The great thing about git is, there is a way to do what you want, and probably more than one way. I found the biggest change to my workflow was: commit early and commit often. Just started a big refactor but aren't done yet? commit! Now it's a little better? commit again! And now the tests work too? Final commit! But wait, you say, now your history is all crazy. That is where git rebase -i comes in. This command lets you reorder or smush together (among other things) your commits, so your history can look however you want it to. As long as you haven't pushed yet!

New branchs are super easy: git checkout -b branchname will just make a new branch that looks exactly like your current state*. So if you have 3 commits on Big Feature that aren't ready to go, and you haven't made a branch yet, but need to bug fix:

git checkout -b BigFeature
git checkout master
git reset --hard origin

and you can now make your urgent bug fixes on master.

Also I found getting to know git status and git log was super informative. My favorite alias is log --pretty=format:'%Cred%h%Creset %C(bold blue)<>%Creset%C(yellow)%d%Creset %Cgreen(%cr)%Creset %s' --abbrev-commit --date=relative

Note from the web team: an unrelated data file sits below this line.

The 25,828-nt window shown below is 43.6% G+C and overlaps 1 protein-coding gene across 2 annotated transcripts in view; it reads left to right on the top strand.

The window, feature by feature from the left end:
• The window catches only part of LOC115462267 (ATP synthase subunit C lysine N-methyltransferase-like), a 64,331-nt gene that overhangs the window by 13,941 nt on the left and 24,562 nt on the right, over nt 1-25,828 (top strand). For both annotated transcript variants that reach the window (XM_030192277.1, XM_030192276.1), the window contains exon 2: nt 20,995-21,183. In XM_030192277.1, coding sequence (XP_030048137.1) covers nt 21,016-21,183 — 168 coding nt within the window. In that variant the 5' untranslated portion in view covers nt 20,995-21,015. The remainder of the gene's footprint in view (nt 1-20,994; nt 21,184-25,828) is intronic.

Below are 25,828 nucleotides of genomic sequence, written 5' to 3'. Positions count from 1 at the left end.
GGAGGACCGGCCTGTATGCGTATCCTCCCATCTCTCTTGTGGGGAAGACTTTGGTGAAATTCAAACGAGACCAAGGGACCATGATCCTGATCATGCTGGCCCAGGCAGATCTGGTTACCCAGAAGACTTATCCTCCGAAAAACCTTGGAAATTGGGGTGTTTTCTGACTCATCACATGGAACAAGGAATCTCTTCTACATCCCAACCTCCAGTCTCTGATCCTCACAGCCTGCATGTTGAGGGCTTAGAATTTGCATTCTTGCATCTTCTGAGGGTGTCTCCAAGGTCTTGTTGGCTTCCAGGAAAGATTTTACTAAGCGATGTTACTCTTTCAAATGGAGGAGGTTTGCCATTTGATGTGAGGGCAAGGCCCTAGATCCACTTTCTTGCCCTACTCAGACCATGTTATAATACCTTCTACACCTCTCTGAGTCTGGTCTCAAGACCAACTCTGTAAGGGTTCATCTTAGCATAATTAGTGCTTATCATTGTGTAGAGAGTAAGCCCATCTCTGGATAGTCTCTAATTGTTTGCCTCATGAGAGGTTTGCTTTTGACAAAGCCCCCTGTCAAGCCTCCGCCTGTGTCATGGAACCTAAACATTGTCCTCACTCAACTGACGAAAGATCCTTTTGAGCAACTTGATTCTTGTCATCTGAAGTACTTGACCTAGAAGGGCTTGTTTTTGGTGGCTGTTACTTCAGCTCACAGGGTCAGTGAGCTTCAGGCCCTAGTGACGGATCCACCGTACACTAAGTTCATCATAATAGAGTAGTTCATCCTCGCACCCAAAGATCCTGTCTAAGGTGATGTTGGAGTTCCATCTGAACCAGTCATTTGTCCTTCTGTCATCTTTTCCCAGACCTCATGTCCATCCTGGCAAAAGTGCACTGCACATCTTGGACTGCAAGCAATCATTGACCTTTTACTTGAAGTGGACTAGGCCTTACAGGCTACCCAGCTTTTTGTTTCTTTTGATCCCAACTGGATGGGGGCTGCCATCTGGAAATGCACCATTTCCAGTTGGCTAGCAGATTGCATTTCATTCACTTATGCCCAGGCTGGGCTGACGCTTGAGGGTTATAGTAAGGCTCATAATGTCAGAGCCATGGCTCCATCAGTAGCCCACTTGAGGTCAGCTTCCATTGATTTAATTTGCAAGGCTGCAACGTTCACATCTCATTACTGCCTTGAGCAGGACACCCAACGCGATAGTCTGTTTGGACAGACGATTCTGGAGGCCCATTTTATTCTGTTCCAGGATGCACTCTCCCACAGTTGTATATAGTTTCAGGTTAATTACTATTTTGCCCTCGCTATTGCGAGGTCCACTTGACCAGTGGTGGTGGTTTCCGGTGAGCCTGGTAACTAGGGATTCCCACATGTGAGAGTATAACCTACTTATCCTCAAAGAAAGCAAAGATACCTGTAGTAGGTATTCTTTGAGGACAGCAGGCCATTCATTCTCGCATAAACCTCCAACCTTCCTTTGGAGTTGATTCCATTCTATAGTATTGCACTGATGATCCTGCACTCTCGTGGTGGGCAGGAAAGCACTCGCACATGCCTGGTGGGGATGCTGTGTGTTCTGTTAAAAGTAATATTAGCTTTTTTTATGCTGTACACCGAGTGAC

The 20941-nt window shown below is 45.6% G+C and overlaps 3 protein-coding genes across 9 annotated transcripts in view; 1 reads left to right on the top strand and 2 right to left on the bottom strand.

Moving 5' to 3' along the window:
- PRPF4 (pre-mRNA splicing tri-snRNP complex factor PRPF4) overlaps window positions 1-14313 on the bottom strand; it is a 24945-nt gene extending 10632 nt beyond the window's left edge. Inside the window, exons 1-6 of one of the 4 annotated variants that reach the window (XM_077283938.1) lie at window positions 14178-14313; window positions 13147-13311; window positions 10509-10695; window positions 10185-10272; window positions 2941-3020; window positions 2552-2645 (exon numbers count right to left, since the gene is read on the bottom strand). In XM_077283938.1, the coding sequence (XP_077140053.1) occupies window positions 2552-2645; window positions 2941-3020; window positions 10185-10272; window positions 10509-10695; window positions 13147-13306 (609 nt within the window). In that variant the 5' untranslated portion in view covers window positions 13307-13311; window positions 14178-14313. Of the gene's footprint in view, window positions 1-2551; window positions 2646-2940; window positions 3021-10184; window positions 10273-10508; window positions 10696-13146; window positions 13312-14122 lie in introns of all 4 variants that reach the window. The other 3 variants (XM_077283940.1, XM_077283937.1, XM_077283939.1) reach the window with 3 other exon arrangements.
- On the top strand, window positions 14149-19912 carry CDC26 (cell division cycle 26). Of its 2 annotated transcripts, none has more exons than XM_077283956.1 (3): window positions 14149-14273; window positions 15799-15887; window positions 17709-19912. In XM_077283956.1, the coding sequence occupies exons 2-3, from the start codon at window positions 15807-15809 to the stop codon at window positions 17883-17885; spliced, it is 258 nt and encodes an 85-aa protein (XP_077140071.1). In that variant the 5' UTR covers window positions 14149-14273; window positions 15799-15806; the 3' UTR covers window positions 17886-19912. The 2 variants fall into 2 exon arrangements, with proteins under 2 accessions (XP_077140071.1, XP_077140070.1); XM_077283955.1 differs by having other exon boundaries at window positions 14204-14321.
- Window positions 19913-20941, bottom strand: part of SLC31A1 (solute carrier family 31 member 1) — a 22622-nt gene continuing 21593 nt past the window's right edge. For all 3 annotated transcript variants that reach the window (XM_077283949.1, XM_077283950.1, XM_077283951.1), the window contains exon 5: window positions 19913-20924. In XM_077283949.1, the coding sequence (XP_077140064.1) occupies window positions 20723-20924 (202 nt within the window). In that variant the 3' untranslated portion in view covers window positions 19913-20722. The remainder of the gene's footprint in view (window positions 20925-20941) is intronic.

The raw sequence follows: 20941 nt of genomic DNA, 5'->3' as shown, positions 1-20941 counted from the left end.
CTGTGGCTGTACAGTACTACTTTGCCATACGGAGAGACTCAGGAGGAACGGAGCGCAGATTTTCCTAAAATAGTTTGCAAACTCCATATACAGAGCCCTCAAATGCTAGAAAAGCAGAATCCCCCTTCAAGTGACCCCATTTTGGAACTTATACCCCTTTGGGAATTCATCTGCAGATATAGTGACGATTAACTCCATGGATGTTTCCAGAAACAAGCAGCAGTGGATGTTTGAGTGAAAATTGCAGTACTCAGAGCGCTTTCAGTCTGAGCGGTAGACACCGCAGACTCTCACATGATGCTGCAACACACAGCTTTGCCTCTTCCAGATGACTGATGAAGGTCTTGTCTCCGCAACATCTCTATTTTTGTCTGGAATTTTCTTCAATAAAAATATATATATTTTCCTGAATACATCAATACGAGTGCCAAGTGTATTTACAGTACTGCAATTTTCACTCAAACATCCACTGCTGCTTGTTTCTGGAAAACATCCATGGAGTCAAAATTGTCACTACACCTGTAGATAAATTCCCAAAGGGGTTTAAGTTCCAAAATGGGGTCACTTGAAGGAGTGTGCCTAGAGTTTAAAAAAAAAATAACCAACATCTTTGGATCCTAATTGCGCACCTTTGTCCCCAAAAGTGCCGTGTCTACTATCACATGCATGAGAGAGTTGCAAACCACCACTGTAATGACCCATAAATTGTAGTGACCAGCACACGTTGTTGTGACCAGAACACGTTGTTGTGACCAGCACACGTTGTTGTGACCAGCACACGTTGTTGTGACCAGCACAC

* When you want to know whether state means working branch, stage, etc, read http://marklodato.github.com/visual-git-guide/index-en.html
posted by Phredward at 1:19 PM on July 8, 2012 [2 favorites]


I've used gitflow to seperate development branches from production. Here are a few relavant links for explaining how to use it properly: A successful Git branching model, and How to use a scalable Git branching model called Gitflow.

Those should get you started, but if you need more search google for the phrase "git branching model" and you should find plenty of
posted by schade at 1:19 PM on July 8, 2012 [1 favorite]


You should make a tag for every deploy version you push to qa/prod, then it's very "reproducible" to push tags as needed.

Others have noted that there may be better branch workflows for you, but I think it's important to have a repository of all your pushed states just in case you need to roll back. No need to manually revert or do fixes when you have all your tags done.
posted by shownomercy at 1:32 PM on July 8, 2012


Regarding live vs. staging servers, I’ve often used a setup where there’s no connection from the original repository to live. On staging I pull from Github and test, then if it works I push to a live repository which knows nothing of Github. It allows for checked-in configurations and local settings that don’t leak to a public repository.